“The more I hear about some of the things we’ve got on the books, that aren’t well-established or well-managed — ‘it’s too much trouble,’ or ‘it costs too much,’ quote, unquote, or ‘it’s never been done before’ — and we got a ton of stuff out there that falls into those categories. And we don’t have time to clean it all up, but when we have a few that show up, we need to nail them and try to get them straightened out.”
Before taking action on the proposed revision, Stanforth asked Brown for his opinion.
“My question to you, Jason, is you were opposed to this as being ‘he’s already paying fees’ and all this,” Stanforth said. “If [Adkins] is agreeable to this — and he said he is, because we’re not changing his fees — are you on board with this? Are you still against it?”
“If [Adkins] is good with it, then there’s no reason for me to be against it,” Brown said.
At the March 17 meeting, Brown likened the fees to “the equivalent of charging a restaurant fee per table that they have, a car dealer a fee per vehicle they have on the lot, a bank a fee per teller window, etc.” Stanforth referenced that argument.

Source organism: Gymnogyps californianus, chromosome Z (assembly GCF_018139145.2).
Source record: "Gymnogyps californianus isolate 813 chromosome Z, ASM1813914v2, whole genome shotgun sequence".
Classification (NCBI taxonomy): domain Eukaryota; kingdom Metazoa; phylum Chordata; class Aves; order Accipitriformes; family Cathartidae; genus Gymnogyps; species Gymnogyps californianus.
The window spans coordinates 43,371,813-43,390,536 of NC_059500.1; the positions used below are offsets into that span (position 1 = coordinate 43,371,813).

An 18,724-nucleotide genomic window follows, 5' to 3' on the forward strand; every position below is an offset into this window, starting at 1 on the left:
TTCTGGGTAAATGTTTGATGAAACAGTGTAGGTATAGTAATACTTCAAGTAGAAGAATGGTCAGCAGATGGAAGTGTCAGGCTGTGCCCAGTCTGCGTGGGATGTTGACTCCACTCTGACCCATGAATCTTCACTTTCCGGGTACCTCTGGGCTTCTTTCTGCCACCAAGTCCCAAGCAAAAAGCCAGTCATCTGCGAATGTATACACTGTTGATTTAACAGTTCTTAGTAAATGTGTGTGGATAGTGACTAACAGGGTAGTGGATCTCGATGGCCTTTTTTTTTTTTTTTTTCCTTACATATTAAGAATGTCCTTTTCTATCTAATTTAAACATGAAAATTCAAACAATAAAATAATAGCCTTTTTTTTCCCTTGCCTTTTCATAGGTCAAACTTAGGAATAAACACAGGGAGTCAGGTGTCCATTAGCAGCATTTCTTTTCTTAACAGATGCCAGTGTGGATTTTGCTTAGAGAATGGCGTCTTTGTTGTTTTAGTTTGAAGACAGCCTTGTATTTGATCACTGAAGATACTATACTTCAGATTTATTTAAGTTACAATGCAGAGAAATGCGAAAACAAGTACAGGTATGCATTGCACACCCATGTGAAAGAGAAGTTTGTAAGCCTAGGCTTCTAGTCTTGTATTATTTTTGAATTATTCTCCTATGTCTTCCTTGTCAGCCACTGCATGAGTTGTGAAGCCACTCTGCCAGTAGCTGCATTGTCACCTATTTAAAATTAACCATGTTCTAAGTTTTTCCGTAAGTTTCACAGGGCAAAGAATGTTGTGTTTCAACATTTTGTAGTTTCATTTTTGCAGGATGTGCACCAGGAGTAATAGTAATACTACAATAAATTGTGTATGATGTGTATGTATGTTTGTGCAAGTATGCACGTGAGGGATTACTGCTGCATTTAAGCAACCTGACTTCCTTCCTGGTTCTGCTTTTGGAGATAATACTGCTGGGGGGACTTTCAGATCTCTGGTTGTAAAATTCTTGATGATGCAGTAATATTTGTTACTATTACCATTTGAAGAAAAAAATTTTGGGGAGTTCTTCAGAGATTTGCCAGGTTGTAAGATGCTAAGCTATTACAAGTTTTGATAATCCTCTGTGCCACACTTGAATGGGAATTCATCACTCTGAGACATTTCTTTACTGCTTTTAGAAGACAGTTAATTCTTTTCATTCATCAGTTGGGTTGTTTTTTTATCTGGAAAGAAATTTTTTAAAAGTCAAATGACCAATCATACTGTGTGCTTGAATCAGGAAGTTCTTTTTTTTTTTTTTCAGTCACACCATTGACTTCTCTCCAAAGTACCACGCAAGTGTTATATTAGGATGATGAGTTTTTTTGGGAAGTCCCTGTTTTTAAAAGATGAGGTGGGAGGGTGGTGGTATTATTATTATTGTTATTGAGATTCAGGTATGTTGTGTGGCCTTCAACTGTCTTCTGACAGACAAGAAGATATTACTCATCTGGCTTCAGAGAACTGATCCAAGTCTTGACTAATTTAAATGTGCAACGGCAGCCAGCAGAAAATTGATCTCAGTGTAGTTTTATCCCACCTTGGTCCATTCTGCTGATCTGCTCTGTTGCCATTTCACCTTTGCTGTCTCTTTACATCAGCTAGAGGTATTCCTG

“This has nothing to do with the taxes,” she said. “This is a fee, an application fee or a license fee. This is not based on how much money he makes. This is just a flat, across-the-board fee.”
“It could still be considered a tax, but it doesn’t matter to me,” Brown said. “If [Adkins] doesn’t mind it, I’ve got no dog in the fight.”
Maurer moved to make the amendment to the current proposed ordinance, which passed by a 3-0 vote.
Stanforth said she’d speak to law director Randalyn Worley to have the current ordinance amended. According to Eichinger, the legislation will return to council’s agenda for a second reading April 14.